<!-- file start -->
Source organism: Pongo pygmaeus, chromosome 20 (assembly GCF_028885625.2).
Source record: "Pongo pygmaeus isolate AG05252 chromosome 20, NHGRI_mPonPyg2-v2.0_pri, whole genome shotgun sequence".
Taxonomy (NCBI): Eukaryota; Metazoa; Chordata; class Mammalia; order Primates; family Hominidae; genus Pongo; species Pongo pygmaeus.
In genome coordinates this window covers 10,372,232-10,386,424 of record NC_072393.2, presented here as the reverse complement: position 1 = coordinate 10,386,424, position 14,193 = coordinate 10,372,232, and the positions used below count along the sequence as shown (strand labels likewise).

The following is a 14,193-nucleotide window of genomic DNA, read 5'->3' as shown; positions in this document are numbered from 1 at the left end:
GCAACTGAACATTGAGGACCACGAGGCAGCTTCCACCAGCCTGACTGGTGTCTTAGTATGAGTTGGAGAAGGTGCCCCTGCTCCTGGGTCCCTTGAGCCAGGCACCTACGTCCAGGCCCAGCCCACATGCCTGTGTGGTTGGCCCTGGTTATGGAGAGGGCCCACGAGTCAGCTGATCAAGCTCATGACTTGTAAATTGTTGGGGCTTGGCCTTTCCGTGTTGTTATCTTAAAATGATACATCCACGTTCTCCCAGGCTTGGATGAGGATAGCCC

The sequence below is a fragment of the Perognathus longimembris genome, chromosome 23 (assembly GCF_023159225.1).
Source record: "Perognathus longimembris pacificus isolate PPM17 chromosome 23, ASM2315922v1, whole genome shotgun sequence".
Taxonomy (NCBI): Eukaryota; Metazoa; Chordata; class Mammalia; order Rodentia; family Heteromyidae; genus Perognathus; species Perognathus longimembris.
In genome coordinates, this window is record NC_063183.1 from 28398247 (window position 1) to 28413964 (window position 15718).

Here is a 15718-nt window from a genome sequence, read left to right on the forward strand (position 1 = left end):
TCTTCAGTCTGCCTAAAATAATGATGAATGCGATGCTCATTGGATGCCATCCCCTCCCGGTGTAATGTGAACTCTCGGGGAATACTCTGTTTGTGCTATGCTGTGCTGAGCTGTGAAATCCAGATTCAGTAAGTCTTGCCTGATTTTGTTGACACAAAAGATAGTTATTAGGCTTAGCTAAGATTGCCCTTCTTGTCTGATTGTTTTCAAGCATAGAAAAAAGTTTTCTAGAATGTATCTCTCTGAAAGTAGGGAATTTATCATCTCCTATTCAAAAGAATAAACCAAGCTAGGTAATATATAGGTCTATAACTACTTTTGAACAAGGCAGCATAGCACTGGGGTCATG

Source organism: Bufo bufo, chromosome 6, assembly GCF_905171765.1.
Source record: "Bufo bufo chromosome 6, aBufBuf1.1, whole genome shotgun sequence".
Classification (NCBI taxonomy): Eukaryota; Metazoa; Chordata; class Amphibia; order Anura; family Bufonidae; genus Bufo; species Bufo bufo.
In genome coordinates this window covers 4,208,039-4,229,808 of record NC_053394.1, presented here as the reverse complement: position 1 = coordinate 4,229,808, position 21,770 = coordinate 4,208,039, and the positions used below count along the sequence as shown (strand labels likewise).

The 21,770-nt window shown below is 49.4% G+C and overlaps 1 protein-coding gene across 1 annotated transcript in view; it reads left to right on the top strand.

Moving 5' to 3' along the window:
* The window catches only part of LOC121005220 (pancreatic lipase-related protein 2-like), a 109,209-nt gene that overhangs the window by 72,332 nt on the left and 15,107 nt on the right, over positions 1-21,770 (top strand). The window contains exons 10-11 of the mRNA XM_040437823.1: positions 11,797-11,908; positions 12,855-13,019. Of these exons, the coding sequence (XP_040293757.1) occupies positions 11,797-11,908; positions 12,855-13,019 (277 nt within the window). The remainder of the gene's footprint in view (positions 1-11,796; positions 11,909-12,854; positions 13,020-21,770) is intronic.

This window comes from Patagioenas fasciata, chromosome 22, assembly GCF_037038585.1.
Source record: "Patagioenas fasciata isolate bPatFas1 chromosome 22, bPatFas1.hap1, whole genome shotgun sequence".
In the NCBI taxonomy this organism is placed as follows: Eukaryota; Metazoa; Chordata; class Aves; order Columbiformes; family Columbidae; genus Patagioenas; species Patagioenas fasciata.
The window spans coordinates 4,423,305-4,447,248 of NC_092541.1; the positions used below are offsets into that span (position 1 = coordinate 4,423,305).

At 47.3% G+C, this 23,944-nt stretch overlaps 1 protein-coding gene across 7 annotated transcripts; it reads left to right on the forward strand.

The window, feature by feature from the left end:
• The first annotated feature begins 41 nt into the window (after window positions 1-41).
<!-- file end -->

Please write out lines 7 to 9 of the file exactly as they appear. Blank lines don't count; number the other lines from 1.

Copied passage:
The sequence below is a fragment of the Perognathus longimembris genome, chromosome 23 (assembly GCF_023159225.1).
Source record: "Perognathus longimembris pacificus isolate PPM17 chromosome 23, ASM2315922v1, whole genome shotgun sequence".
Taxonomy (NCBI): Eukaryota; Metazoa; Chordata; class Mammalia; order Rodentia; family Heteromyidae; genus Perognathus; species Perognathus longimembris.